First, don’t confuse athletically successful with healthy.  Many athletes push far beyond what would most support their bodies’ health – risking  and getting expensive sports-related injuries that they wouldn’t otherwise be at risk for – in order to be successful at their sport.  They are absolutely allowed to do that – their bodies, their choice (though that doesn’t meant that we shouldn’t be asking questions about the way that sports are managed/judged and what is really “required.”)  Moreover, health is difficult to define, multi-faceted, not an obligation, not a barometer of worthiness, and not entirely within our control or guaranteed under any circumstances.

This proves that anyone of any size can be an athlete

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Female Olympians face their own set of challenges. As menstruation becomes more talked about around the world, Zheping Huang at Quartz discusses Chinese swimmer Fu Yuanhui’s radical acknowledgment.

When China’s favorite swimmer Fu Yuanhui openly mentioned her menstrual cycle on Sunday (Aug. 14) at the Rio Olympics, it was the first time many Chinese people realized it is possible to swim while being on your period. …

“I feel I didn’t swim well today. I let my teammates down,” Fu said, between gasps of breath. When asked if she was having a stomachache, Fu said: “Because my period came yesterday, I’m feeling a bit weak, but this is not an excuse.”

Just like that, Fu broke a great sporting taboo by talking about menstruation in public. During the 2015 Australian Open, British tennis player Heather Watson blamed her poor performance on her period after losing in the first round. At the time Watson’s remarks shocked the sports world and later sparked initiatives to break the silence on the issue.

The article goes on to discuss Chinese attitudes towards menstruation, tampons, and virginity. I learned a lot.

It’s no secret that people of fluid, indeterminate, or challenged gender have a daunting set of Olympic challenges. We’ve written here about Castor Semenya and Dutee Chand. Dana Moskowitz, writing at Deadspin, makes the question very personal.

What is it, exactly, that makes me a woman? Is it my breasts? If so, is it because they are a certain size? Is it that I have a womb? Does it matter that I have no idea if my womb works because I’ve never tried to get pregnant? Is it my two X chromosomes or my level of testosterone? I have no idea the status of either my chromosomes or testosterone for the simple reason there’s never been a good medical reason to test them. Asked to prove that I am a woman, I’d probably come up with this—everyone says I’m one.

I find myself returning to that thought exercise as Caster Semenya competes in the 800 meters this week. Semenya was told her entire life that she was a woman. Until she wasn’t….

Sports reporters have found ways of dancing around what this is. That’s why you’ll see the word “fair” in so many headlines about Semenya….

See, ladies, this is just about fairness! About leveling the playing field! About following the rules! Geez, women, calm down. We’re trying to make your races more fair for you!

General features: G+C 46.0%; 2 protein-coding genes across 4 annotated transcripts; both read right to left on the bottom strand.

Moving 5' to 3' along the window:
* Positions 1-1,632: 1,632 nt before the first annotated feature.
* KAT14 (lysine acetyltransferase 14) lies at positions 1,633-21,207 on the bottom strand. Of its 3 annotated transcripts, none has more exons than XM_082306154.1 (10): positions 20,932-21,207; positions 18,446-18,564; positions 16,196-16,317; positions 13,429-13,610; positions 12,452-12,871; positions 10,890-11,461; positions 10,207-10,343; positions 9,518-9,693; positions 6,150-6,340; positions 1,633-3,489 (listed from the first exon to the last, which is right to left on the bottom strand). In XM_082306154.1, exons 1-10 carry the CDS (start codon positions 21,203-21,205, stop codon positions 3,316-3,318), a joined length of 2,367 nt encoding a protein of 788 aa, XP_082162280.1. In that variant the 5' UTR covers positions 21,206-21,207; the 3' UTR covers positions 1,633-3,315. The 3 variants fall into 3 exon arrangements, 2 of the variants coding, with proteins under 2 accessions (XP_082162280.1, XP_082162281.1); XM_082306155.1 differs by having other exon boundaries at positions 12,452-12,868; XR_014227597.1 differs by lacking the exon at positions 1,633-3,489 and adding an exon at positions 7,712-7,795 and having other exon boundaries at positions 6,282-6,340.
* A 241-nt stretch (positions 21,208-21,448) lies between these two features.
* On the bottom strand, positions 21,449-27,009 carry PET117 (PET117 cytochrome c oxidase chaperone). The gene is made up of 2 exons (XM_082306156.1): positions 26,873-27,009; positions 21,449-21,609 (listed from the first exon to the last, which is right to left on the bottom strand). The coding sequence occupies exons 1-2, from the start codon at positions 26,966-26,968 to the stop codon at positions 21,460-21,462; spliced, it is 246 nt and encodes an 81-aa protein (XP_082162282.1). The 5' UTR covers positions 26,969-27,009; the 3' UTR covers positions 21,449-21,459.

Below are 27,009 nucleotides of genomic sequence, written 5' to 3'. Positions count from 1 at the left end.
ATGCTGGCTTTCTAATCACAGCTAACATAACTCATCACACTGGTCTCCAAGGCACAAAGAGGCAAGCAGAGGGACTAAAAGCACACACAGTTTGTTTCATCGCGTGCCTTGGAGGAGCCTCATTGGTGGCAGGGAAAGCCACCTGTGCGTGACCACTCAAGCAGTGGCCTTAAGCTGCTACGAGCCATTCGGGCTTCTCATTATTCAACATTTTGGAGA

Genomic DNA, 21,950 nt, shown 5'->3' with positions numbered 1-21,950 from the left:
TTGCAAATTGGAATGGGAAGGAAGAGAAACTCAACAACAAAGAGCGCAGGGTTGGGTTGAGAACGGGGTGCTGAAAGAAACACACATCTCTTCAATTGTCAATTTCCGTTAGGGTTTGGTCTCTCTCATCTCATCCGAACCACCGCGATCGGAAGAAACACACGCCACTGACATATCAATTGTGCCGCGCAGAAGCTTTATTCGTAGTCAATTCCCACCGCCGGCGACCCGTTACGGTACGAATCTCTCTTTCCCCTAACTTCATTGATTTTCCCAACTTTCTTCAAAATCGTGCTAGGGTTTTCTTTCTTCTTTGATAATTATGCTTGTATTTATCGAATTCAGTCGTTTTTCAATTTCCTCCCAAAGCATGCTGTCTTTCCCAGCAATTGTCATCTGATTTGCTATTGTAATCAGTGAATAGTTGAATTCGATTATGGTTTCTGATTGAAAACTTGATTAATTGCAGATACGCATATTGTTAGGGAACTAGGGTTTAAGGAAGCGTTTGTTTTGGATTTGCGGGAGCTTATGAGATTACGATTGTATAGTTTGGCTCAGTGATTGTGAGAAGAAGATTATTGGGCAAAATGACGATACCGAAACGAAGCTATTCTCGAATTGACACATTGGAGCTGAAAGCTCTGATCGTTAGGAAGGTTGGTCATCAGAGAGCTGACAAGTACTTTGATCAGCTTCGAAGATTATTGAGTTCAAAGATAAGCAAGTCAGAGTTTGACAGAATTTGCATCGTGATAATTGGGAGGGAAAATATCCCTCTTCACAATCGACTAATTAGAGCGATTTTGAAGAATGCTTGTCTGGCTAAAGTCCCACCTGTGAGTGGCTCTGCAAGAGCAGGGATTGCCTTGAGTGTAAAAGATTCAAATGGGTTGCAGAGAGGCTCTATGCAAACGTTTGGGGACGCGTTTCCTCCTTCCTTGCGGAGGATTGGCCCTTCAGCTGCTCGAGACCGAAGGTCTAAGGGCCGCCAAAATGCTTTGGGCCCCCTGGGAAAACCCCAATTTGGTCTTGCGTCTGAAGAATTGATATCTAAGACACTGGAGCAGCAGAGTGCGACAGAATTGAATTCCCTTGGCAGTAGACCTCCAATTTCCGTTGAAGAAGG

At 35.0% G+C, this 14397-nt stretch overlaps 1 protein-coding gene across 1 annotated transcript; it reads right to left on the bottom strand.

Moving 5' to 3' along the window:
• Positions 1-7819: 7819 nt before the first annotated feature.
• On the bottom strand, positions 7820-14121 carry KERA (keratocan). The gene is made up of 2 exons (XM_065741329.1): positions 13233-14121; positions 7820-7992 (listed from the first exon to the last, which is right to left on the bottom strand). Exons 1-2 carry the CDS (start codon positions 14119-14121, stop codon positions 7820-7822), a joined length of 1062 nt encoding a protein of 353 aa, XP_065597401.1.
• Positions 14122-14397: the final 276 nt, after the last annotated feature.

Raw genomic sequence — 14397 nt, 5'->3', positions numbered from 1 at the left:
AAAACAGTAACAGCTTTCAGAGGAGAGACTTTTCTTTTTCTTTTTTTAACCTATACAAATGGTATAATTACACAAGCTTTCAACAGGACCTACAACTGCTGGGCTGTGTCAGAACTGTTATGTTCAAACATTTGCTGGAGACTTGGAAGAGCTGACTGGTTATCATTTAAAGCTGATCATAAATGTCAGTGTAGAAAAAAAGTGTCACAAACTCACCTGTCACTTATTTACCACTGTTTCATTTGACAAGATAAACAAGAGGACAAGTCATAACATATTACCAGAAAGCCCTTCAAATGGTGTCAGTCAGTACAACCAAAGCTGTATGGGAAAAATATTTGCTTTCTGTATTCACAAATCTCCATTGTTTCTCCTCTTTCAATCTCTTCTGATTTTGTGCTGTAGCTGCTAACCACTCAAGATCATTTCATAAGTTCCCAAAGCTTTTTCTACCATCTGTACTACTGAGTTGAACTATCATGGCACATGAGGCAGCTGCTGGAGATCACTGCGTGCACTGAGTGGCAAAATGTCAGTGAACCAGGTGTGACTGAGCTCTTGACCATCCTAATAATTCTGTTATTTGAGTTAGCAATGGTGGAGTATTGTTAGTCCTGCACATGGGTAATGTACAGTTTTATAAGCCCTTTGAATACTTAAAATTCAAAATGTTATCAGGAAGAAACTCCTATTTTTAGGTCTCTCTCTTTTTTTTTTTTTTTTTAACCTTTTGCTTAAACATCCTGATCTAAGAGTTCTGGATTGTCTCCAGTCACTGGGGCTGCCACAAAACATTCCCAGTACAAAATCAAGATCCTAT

One tactic, used by SI among others, is warning that this could be the end of women’s sports, as if this and not underfunding, sexual violence, and harassment were what kept women out of sports. Reporters will harp that this is about maintaining women as a protected class, ignoring that the legal term protected class means a group you cannot discriminate against—making this the bizarre act of asking if Semenya is too manly to be a woman, in which case she would receive the bizarro right to be discriminated against.

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But if your body size and shape is culturally acceptable for the Olympics, and you aren’t menstruating (or don’t care to talk about it) and no one has challenged your gender, the media still gives itself complete license to analyze and criticize your religious attire. At Al-Jazeera, Rachel Shabi has a biting response:

Witness the countless headlines breathlessly hailing the first United States Olympian to compete in a hijab: the fencer Ibtihaj Muhammad.

To help us get to grips with this dazzling achievement – the hijab, obviously, and not the fact that she’s ranked eight in the world – we had BBC World tweeting about the incredible phenomenon as: “Hijab and a sword” – which, we hope, is the start of a series, continuing with, say: jodhpurs and a riding crop; athlete pants and a javelin; leotard and a chalk bowl.

And then there was the viral image of Egyptian and German women playing against each other at Olympic volleyball, one in a bikini, the other in a hijab.

As the Libyan-American writer Hend Amry tweeted in response [to comments about “cultural clash”], the actual caption to this picture could have been: “Athlete vs athlete”. …

[W]hat has crept into so much of the commentary is a sense of – what shall we call it? – Orientalist awe, as with this Washington Post headline: “Muslim female athletes find sport so essential they compete while covered” as in, wow, these women love sport so much that they’ve even managed to overcome this uniquely disadvantageous Muslim religion thing.

If you’re celebrating the fact that official sporting bodies have stopped being so restrictive over uniforms, maybe spotlighting the hijab each time you see an athlete wearing one isn’t the way to do it.

In the end, so many of these links, and so many other Olympic stories, come down to what should be a very simple thing: what would it take for us to simply appreciate the athletic ability of these amazing people, without making assumptions about them, shoving them into categories, or generalizing from them as individual competitors to everyone else, competitors or not?

I’m about ready for Olympic competition for journalists; and most of them are a very long way from the finish line or the perfect 10.

Lisa Hirsch sent us the New York Times quiz, others are from our general reading.